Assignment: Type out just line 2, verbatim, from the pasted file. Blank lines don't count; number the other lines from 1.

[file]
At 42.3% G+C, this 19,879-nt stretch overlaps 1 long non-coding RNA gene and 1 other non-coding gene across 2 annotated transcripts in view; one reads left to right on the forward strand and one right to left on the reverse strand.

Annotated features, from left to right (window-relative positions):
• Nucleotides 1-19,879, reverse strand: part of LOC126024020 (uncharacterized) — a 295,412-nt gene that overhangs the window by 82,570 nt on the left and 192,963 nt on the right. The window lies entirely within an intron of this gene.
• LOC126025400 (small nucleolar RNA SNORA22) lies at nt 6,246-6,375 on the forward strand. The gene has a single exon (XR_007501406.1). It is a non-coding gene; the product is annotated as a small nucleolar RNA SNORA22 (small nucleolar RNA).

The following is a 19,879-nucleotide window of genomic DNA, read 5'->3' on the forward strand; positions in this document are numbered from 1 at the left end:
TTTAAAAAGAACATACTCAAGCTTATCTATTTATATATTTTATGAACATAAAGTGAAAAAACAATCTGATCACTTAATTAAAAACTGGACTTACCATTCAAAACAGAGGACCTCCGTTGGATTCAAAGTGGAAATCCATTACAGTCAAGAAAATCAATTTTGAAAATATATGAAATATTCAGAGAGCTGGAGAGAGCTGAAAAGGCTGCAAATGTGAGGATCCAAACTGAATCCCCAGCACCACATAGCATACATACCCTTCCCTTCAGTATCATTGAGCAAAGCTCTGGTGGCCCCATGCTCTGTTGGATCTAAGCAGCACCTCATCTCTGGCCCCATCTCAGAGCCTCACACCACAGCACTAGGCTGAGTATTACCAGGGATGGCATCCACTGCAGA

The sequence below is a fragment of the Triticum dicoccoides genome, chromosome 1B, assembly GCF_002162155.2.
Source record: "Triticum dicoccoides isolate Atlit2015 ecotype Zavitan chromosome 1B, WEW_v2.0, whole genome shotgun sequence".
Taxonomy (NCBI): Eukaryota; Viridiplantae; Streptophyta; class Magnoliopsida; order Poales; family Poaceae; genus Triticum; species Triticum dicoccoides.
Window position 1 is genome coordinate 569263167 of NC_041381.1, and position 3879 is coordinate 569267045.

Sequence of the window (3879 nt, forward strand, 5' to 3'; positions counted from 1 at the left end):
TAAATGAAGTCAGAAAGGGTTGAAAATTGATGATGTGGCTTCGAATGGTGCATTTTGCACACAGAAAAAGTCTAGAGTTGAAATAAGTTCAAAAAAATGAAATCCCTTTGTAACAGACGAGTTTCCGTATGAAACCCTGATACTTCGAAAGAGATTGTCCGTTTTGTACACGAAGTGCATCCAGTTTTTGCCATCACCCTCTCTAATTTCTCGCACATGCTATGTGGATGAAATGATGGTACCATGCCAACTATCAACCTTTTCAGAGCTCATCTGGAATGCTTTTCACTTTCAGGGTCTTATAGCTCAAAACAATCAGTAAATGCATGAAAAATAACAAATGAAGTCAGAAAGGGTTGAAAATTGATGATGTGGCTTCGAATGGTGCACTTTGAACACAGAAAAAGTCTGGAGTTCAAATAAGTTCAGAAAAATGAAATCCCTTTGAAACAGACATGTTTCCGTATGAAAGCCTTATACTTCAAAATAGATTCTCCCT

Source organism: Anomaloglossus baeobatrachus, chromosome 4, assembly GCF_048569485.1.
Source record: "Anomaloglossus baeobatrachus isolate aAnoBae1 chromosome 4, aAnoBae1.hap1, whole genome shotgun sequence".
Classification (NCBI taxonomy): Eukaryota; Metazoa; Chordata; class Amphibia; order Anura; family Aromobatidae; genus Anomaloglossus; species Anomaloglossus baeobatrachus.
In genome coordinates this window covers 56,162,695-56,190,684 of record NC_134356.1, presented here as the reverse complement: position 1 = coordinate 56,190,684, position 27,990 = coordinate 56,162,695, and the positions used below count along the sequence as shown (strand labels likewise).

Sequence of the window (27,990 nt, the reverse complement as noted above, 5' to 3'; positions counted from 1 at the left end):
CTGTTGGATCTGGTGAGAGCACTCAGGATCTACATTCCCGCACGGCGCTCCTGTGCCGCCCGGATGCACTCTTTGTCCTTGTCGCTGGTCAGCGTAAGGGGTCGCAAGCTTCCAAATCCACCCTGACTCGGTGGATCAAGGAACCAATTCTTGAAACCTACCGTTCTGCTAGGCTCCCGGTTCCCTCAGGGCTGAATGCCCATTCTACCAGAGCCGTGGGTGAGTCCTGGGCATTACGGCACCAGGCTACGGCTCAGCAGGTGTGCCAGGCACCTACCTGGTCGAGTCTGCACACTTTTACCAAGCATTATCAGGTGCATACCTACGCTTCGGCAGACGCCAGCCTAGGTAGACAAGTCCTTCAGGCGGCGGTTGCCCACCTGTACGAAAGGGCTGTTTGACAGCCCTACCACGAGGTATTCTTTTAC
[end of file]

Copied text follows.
Annotated features, from left to right (window-relative positions):